Austen for Beginners

Pride and Prejudice - the plot

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Pride and Prejudice – the text

Setting the scene...
  • Mr and Mrs Bennet are a modestly well-off couple who live on a small estate called Longbourn, in Hertfordshire and have five daughters. Mrs Bennet is desperate to marry them all off, ideally to rich men, and is in competition with all the other local matrons with eligible daughters.
  • Jane Bennet, the eldest daughter, conveniently falls in love with Mr Bingley, a rich and handsome young man who has recently arrived in the neighbourhood. Mr Bingley’s two sisters who have come with him to Hertfordshire are horrified by this – they think Mr Bingley could do much better for himself than marry Jane.
  • Elizabeth Bennet, the second daughter, is spurned at a dance by Mr Darcy, the even richer and more handsome friend of Mr Bingley, and declares to her mother that she will never dance with him.
  • Mary Bennet, the third daughter, prefers her books and her music to any man she has ever met, and refuses to go along with any of her mother’s schemes. Mrs Bennet instead devotes her attention to her two younger daughters, Kitty and Lydia, who according to Mr Bennet are two of the silliest girls in the kingdom.
Miss Bennet is invited to Netherfield
  • Jane is invited to dinner at Netherfield (Mr Bingley’s house). She catches cold by riding there in the rain and is invited to stay at the house until she has recovered. The next morning, Elizabeth sets off to see her and gets rather muddy on the way. Mr Darcy and Mr Bingley’s sisters are horrified at her appearance when they see her. Mr Bingley doesn't really notice.
  • Jane and Elizabeth spend several days at Netherfield before Jane recovers and they return home. Mr Bingley is very nice to them during their stay. Mr Darcy seems to ignore them as much as possible. Mr Bingley's sisters pretend to be nice to them.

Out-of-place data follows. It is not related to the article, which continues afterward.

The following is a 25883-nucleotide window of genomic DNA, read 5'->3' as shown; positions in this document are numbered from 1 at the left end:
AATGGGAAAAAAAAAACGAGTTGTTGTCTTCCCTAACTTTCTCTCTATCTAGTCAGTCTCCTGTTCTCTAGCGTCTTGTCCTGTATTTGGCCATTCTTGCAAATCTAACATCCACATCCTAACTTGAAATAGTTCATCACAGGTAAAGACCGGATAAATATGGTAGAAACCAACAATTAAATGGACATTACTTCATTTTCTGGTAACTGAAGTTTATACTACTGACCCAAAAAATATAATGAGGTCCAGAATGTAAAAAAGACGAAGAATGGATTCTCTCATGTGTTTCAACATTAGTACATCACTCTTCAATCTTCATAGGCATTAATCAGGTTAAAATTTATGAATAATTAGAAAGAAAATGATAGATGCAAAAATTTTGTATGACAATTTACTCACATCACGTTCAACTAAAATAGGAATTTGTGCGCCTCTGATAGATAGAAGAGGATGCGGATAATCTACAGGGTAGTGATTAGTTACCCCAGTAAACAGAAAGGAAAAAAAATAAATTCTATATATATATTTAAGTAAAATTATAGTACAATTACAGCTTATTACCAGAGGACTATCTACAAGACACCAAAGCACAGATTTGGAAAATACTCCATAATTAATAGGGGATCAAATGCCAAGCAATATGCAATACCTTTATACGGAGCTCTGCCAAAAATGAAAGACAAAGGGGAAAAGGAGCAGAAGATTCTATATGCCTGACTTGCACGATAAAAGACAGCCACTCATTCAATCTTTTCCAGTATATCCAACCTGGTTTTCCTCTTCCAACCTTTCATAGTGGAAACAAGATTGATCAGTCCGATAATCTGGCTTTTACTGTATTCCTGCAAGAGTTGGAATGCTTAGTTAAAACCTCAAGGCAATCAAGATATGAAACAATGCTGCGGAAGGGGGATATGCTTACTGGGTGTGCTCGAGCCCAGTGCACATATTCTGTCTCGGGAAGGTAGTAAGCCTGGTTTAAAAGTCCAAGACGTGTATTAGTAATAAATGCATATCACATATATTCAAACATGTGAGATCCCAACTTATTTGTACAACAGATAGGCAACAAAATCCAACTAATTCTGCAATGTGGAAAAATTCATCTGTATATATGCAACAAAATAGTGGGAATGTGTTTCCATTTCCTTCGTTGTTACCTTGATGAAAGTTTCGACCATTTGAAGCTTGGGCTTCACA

Enter Mr Collins...
  • Since the Bennets have no son, the heir to Mr Bennet’s estate is his cousin, Mr Collins. He comes from the parish of Hunsford in Kent, where his ‘patroness’ (the local lady of the manor who appointed him as rector) is Lady Catherine de Bourgh. She turns out to be Mr Darcy’s aunt, and Mr Collins tells Elizabeth that Mr Darcy is expected to marry his cousin, Anne de Bourgh.
  • Mr Collins has come to Hertfordshire intending to acquire one of the Bennet girls as his wife. His first choice is Jane, but Mrs Bennet explains that Jane is practically engaged to someone else (meaning Mr Bingley), and encourages him to turn his attentions to Elizabeth.
…and Mr Wickham
  • The local militia are stationed in the area and Kitty and Lydia spend as much time as possible flirting with the officers. Jane and Elizabeth try to get them to behave themselves but Mrs Bennet encourages them. Actually Elizabeth rather fancies one of the officers too – a Mr Wickham.
  • Mr Wickham tells Elizabeth that he and Mr Darcy were more or less brought up together, but that when Darcy’s father died and left Wickham an inheritance, Darcy refused to hand it over because he didn’t like Wickham. Elizabeth ends up disliking Mr Darcy even more and gets rather fond of Mr Wickham.
A ball at Netherfield…and a proposal